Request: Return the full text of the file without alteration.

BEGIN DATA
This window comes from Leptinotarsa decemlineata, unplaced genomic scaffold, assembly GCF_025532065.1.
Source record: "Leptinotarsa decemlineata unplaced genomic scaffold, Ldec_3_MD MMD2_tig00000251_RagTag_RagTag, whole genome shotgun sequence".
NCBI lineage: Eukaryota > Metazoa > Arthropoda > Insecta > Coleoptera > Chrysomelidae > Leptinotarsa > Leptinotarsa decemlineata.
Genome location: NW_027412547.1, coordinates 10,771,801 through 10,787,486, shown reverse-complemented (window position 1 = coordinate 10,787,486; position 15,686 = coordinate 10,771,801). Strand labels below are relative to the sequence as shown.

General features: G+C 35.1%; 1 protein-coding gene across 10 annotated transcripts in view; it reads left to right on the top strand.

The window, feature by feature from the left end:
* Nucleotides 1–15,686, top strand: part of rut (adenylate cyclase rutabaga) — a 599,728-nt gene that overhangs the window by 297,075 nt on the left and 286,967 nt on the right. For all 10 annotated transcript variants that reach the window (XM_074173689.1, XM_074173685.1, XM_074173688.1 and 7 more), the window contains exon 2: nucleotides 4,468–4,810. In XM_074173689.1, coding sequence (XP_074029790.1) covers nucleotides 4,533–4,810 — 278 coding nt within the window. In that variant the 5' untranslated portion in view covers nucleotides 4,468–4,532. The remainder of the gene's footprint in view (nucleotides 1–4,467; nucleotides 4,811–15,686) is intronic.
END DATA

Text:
This window comes from Leptinotarsa decemlineata, unplaced genomic scaffold, assembly GCF_025532065.1.
Source record: "Leptinotarsa decemlineata unplaced genomic scaffold, Ldec_3_MD MMD2_tig00000251_RagTag_RagTag, whole genome shotgun sequence".
NCBI lineage: Eukaryota > Metazoa > Arthropoda > Insecta > Coleoptera > Chrysomelidae > Leptinotarsa > Leptinotarsa decemlineata.
Genome location: NW_027412547.1, coordinates 10,771,801 through 10,787,486, shown reverse-complemented (window position 1 = coordinate 10,787,486; position 15,686 = coordinate 10,771,801). Strand labels below are relative to the sequence as shown.

General features: G+C 35.1%; 1 protein-coding gene across 10 annotated transcripts in view; it reads left to right on the top strand.

The window, feature by feature from the left end:
* Nucleotides 1–15,686, top strand: part of rut (adenylate cyclase rutabaga) — a 599,728-nt gene that overhangs the window by 297,075 nt on the left and 286,967 nt on the right. For all 10 annotated transcript variants that reach the window (XM_074173689.1, XM_074173685.1, XM_074173688.1 and 7 more), the window contains exon 2: nucleotides 4,468–4,810. In XM_074173689.1, coding sequence (XP_074029790.1) covers nucleotides 4,533–4,810 — 278 coding nt within the window. In that variant the 5' untranslated portion in view covers nucleotides 4,468–4,532. The remainder of the gene's footprint in view (nucleotides 1–4,467; nucleotides 4,811–15,686) is intronic.